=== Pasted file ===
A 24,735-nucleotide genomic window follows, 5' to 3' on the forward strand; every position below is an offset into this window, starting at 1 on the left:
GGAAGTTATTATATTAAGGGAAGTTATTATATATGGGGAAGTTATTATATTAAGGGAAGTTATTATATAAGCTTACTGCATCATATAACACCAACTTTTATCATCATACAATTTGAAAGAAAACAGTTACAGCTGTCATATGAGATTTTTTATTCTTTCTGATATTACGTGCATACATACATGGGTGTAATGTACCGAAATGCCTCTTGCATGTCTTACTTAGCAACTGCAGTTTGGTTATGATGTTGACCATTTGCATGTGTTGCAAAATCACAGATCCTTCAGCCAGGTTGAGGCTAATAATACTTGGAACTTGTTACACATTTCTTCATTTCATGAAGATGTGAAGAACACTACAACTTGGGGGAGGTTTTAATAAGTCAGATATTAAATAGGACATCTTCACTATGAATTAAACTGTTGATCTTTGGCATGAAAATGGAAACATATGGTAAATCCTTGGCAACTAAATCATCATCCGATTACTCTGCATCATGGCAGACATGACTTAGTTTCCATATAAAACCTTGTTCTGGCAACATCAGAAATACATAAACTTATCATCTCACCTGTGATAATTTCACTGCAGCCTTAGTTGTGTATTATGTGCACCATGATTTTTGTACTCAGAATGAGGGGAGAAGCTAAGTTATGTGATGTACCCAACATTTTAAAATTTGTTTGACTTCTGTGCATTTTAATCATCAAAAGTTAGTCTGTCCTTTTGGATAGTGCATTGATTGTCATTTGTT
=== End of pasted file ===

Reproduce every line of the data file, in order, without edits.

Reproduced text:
A 24,735-nucleotide genomic window follows, 5' to 3' on the forward strand; every position below is an offset into this window, starting at 1 on the left:
GGAAGTTATTATATTAAGGGAAGTTATTATATATGGGGAAGTTATTATATTAAGGGAAGTTATTATATAAGCTTACTGCATCATATAACACCAACTTTTATCATCATACAATTTGAAAGAAAACAGTTACAGCTGTCATATGAGATTTTTTATTCTTTCTGATATTACGTGCATACATACATGGGTGTAATGTACCGAAATGCCTCTTGCATGTCTTACTTAGCAACTGCAGTTTGGTTATGATGTTGACCATTTGCATGTGTTGCAAAATCACAGATCCTTCAGCCAGGTTGAGGCTAATAATACTTGGAACTTGTTACACATTTCTTCATTTCATGAAGATGTGAAGAACACTACAACTTGGGGGAGGTTTTAATAAGTCAGATATTAAATAGGACATCTTCACTATGAATTAAACTGTTGATCTTTGGCATGAAAATGGAAACATATGGTAAATCCTTGGCAACTAAATCATCATCCGATTACTCTGCATCATGGCAGACATGACTTAGTTTCCATATAAAACCTTGTTCTGGCAACATCAGAAATACATAAACTTATCATCTCACCTGTGATAATTTCACTGCAGCCTTAGTTGTGTATTATGTGCACCATGATTTTTGTACTCAGAATGAGGGGAGAAGCTAAGTTATGTGATGTACCCAACATTTTAAAATTTGTTTGACTTCTGTGCATTTTAATCATCAAAAGTTAGTCTGTCCTTTTGGATAGTGCATTGATTGTCATTTGTT